US10092400B2 - Systems and methods for anchoring and sealing a prosthetic heart valve - Google Patents

Systems and methods for anchoring and sealing a prosthetic heart valve Download PDF

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US10092400B2
US10092400B2 US15/191,054 US201615191054A US10092400B2 US 10092400 B2 US10092400 B2 US 10092400B2 US 201615191054 A US201615191054 A US 201615191054A US 10092400 B2 US10092400 B2 US 10092400B2
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heart valve
prosthetic heart
outer frame
frame
flange
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US20160374801A1 (en
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Jorge H. Jimenez
James L. Greene
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Edwards Lifesciences CardiAQ LLC
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Edwards Lifesciences CardiAQ LLC
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Assigned to VERSO TECHNOLOGIES, INC. reassignment VERSO TECHNOLOGIES, INC. ASSIGNMENT OF ASSIGNORS INTEREST (SEE DOCUMENT FOR DETAILS). Assignors: GREENE, JAMES L., JIMENEZ, JORGE H.
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    • AHUMAN NECESSITIES
    • A61MEDICAL OR VETERINARY SCIENCE; HYGIENE
    • A61FFILTERS IMPLANTABLE INTO BLOOD VESSELS; PROSTHESES; DEVICES PROVIDING PATENCY TO, OR PREVENTING COLLAPSING OF, TUBULAR STRUCTURES OF THE BODY, e.g. STENTS; ORTHOPAEDIC, NURSING OR CONTRACEPTIVE DEVICES; FOMENTATION; TREATMENT OR PROTECTION OF EYES OR EARS; BANDAGES, DRESSINGS OR ABSORBENT PADS; FIRST-AID KITS
    • A61F2/00Filters implantable into blood vessels; Prostheses, i.e. artificial substitutes or replacements for parts of the body; Appliances for connecting them with the body; Devices providing patency to, or preventing collapsing of, tubular structures of the body, e.g. stents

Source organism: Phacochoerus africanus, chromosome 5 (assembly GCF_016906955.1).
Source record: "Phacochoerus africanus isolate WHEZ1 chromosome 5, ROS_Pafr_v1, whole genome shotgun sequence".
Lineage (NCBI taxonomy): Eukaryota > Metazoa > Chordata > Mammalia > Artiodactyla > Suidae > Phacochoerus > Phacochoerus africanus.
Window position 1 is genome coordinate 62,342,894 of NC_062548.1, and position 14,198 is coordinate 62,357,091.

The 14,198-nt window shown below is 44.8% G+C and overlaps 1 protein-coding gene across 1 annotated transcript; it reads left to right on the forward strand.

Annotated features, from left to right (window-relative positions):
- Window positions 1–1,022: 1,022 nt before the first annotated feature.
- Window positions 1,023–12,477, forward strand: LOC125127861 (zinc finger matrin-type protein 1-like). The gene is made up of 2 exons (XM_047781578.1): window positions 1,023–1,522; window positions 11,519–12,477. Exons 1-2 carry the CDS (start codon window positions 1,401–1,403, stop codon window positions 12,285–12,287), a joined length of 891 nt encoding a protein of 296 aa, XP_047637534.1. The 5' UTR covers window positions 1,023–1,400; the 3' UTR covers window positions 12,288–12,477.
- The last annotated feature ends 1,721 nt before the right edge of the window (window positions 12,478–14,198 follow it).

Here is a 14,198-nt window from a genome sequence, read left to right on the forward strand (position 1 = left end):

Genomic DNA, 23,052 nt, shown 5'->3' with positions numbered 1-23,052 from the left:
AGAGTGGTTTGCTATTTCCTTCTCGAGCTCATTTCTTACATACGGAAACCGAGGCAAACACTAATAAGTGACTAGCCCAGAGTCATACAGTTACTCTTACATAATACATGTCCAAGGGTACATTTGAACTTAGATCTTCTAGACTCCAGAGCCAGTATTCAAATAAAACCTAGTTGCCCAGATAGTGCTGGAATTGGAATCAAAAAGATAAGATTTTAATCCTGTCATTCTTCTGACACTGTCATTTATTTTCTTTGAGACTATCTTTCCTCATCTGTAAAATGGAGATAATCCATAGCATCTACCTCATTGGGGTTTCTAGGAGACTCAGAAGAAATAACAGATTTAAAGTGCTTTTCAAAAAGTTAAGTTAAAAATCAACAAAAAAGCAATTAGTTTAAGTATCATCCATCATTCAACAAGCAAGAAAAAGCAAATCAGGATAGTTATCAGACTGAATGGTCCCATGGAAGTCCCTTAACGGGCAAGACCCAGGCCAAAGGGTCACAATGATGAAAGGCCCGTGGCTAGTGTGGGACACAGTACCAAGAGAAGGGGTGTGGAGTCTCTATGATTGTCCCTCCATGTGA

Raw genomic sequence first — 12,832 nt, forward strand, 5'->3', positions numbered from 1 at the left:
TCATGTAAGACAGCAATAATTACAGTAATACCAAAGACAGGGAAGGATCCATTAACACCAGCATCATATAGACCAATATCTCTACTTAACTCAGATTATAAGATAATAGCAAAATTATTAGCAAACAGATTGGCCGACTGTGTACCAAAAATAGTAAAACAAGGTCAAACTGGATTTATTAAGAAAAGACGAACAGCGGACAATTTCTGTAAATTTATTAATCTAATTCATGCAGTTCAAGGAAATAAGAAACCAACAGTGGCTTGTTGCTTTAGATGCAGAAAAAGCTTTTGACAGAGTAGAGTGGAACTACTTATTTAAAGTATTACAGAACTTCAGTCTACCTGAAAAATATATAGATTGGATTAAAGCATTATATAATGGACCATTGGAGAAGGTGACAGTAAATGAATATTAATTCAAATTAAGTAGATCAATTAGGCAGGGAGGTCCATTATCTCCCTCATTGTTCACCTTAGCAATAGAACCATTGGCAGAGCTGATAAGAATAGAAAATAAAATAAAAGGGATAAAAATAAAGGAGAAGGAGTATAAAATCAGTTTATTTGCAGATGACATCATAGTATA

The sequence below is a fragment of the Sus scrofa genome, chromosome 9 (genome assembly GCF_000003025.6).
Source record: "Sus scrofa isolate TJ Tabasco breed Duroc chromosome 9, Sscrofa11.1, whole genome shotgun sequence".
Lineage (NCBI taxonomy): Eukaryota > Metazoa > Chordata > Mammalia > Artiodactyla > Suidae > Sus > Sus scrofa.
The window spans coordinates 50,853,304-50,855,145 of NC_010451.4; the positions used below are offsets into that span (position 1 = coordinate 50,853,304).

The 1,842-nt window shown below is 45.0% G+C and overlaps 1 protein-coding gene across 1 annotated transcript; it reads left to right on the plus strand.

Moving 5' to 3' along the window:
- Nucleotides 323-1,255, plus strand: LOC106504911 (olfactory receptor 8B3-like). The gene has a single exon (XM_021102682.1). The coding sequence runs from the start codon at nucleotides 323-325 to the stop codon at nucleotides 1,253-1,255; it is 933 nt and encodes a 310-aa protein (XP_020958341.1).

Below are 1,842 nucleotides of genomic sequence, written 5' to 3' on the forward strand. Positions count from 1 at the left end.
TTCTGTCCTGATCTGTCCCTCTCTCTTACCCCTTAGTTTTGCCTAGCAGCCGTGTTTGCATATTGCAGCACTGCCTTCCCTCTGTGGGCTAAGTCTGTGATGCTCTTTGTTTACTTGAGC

• A61F2/02Prostheses implantable into the body
    • A61F2/24Heart valves ; Vascular valves, e.g. venous valves; Heart implants, e.g. passive devices for improving the function of the native valve or the heart muscle; Transmyocardial revascularisation [TMR] devices
    • A61F2/2412Heart valves ; Vascular valves, e.g. venous valves; Heart implants, e.g. passive devices for improving the function of the native valve or the heart muscle; Transmyocardial revascularisation [TMR] devices with soft flexible valve members, e.g. tissue valves shaped like natural valves
    • A61F2/2418Scaffolds therefor, e.g. support stents
    • AHUMAN NECESSITIES
    • A61MEDICAL OR VETERINARY SCIENCE; HYGIENE
    • A61FFILTERS IMPLANTABLE INTO BLOOD VESSELS; PROSTHESES; DEVICES PROVIDING PATENCY TO, OR PREVENTING COLLAPSING OF, TUBULAR STRUCTURES OF THE BODY, e.g. STENTS; ORTHOPAEDIC, NURSING OR CONTRACEPTIVE DEVICES; FOMENTATION; TREATMENT OR PROTECTION OF EYES OR EARS; BANDAGES, DRESSINGS OR ABSORBENT PADS; FIRST-AID KITS
    • A61F2/00Filters implantable into blood vessels; Prostheses, i.e. artificial substitutes or replacements for parts of the body; Appliances for connecting them with the body; Devices providing patency to, or preventing collapsing of, tubular structures of the body, e.g. stents
    • A61F2/02Prostheses implantable into the body